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"I dion't comlplaint
When the Lord scnds rain
When the tanks in the sky run over
For the rain, you know,
Makes the corn blades grow
An' gives a lift to the clover.
try plans ain't crost
When the Lord sends frost
An'the hills and the plains look wrinkled;
1t's a season sweet
For the things I cat
The spice by the angels sprinkled.
"I jes' take all
From the spring to fall,
As it comes from the One who sCUds it,
An' my heart'll beat
Like it thought life sweet
Till iest in the roses ends it."
A BROKEN HEART.
How vividly I recall the morning
when she became for the tirst time an
object of special interest to Inc.
Bet.sey, my mother's tnaid, was re
counting to an eager audience of ser
vants and Children the wonderful
things which had taken place the day
before at the " big neetin . " D,
baptizin', do shoutiii' an' tie Ireachin':
I ain' never hear nothin' like it : I fee I
like judgment. day done come fur sho,
and as to Milly, site jest faint rifht
Milly, a pleasant looking, good
natured girl of seventeen, who cane
sometimes with a message to the "gret
house," and who had more than once
stopped a moment from her work of
binding sheaves behinl the riw t"r- to
hand me up a h'meh of cocklt' :iwecrm
when my fatheri had ce irieunc to
look on at the harvest litl, now
sprang into a herit'14nt' of r mtnaiw"e.
1oung as I was, I intler-tt,tIl -iia"
thing of the terror in,lirt tl bty the
preaching of the aw. atnd to ffaint
right dead away" Seem ed to it lik
the falling to the earth of San of
When late that ein. i ae rou-ed
from an ab-orbonL bou'i: . li
voice, ating that I w '1.
dat Milly want to -peatt t ,e, I
IUOK ,a 11o1K Iihe t t'lt't; Il.:, and
teara-t%wo e ; aet'1+u:e .'
E"venine :tifter evvn: . nl my
mothe:, iAKe in .and. rtIrv v.th her
to that rotn which i vl'tn i1itW to
me a sacred p,ace : and when at niuh t
she kneit to pray with her own chil
ren, she said :' us with emotion that
we must all proy with her that Gol
would give light and .olillfort to pooir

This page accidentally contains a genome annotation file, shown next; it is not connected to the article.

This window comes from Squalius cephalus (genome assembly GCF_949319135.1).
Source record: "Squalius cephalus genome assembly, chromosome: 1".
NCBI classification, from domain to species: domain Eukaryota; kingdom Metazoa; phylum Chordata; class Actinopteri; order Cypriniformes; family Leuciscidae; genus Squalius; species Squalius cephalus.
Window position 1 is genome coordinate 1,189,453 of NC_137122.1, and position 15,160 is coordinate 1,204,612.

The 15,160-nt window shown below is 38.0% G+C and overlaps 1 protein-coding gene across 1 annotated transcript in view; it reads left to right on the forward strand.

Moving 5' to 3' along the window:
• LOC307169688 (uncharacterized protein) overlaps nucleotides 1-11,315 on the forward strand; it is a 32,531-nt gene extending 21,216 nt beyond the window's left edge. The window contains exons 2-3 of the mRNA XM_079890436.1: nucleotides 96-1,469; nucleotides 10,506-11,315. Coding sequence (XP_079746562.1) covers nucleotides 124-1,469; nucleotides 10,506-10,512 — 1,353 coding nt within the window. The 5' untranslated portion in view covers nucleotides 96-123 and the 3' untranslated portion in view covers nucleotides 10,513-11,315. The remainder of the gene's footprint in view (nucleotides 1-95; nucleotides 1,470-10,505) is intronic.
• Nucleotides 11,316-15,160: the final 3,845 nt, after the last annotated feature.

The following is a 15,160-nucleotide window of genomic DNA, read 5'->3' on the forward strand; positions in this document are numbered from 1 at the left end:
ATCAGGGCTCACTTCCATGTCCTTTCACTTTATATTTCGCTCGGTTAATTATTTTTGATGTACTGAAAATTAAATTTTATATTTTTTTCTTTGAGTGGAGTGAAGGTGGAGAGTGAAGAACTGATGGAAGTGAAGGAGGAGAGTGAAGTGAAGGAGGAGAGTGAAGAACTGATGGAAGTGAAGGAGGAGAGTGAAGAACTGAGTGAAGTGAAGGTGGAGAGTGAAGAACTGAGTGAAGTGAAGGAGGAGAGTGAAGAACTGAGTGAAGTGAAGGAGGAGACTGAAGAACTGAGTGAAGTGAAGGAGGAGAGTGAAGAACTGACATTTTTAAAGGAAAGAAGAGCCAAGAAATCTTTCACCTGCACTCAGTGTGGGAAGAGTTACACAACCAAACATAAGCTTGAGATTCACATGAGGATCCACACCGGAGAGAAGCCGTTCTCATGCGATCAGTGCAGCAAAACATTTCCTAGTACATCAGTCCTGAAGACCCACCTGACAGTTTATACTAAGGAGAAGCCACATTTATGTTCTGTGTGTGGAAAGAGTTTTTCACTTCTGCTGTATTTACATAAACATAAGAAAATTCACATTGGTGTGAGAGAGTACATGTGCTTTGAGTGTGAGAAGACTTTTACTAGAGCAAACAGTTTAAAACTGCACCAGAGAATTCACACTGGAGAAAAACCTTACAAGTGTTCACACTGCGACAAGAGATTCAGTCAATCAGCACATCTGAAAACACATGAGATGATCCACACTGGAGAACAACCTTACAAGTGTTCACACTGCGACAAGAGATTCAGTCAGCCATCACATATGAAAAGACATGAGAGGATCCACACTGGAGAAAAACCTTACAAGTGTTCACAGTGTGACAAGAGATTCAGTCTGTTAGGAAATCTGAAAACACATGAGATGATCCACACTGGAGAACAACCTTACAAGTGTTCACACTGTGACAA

Before many day- had pa--'d, litt-y.
my fu'eii'nt informiant. arlnnunttd
that ''Mlily dun cmnet .
like ilutsty i hei i-vt" I va- mi
atppointed. 1ii y', quii't imppilnest
-her eagernes- ti le:arn til who.1 trutI
of (oI, eould not he n,i-taktn : bu'
Aunt Amiy's vi, ion-. and1 .Ai;t titty':
heng-ing over hell I" by de hyal
of her haid ' were i thren. that
.A illy's t'X ;eriene' ueelnid taine it
I heard miy nother te: umyv fa'thw
that Milly was Ii brand <natci,-I f rw:
the burnin_*. and had ind e t nt','
the kingdt.i of l_a til as a . t
lefore the year in a a a
the maid5 a--,e.n.u 0 -
room that '- 31 du Lii n a
Jd in lnd ai Ii., iton
be long (elh he comle ti
So it cibanced : foron
in June 1 .-Uppedt a wyV
table, tiretd tt : wth a 'oiia
my fat her rifou:d Xi ta :.n ro -.
stetr and J1ack s on ans i C .ouIn. t ',:
lhe knew I wa-- waiting for h .- pr omi
ed stories of Sir \'Na,it Ra.,lh and
ir Francis Driake.
I forgot myi) hi tor'ine heroe,l( . hoeveri,
in the i ntercst i n-piredt iny thei table.au
on the piau.a. At the farther end
wer'e gatheredi a laughing, jeering
crowd of no'n anni miU. while. at the.
other end, andi not fatr from the oper
door of the dnig room, stood poor
.Edmiund, who hw)J evidently run the
" iummake you don't g.o long, Ed
mnund ?"giggied the irrepressi bh
Ietsey : " I gwir.e t.o tell Milly hiov
30ou hang back. I b'lleve you dun giv<
out de notion.' Even Cary, the statet
butler, relaxedl a little from his usua
dignity. " Iii. boy, what you mean b)
hanging 'rouni' de white Jokes' doot
dis way ?
Tlhe goaded Edmtund replied: "'hum
make you allI foke5 tdon't, lemme it 'lone
I ain' hanging 'roun' nor hanging back
nuther. lijes you all spect I gwint
.hurry Mlar.,ter at lhe stupper ?"
.I;jpon this hint. I spoke : " l''ather
nas linikhed his supper, Edmund
-".ll tell him you want to speak t<
1dm," and away I spedi, hearing th<
sound of scurrying footsteps behind m<
as his tormrentors lied, well knowing
that my father, who was a firmII be.
lever in theo rights of "' .every one ii
their severual places and relat.ioins," as
the Shorter Catechibm says, would b3
nlo mea:ins appr'ove of the baiting o.
P'erhaps he had not yet "'screwed
his courage t.o the sticking place," bul
it was too late to) draw hack.
I had hoped to be allowed to st.ant
by my father and hear the iunterview
hut he pt, mnc gently hack and I could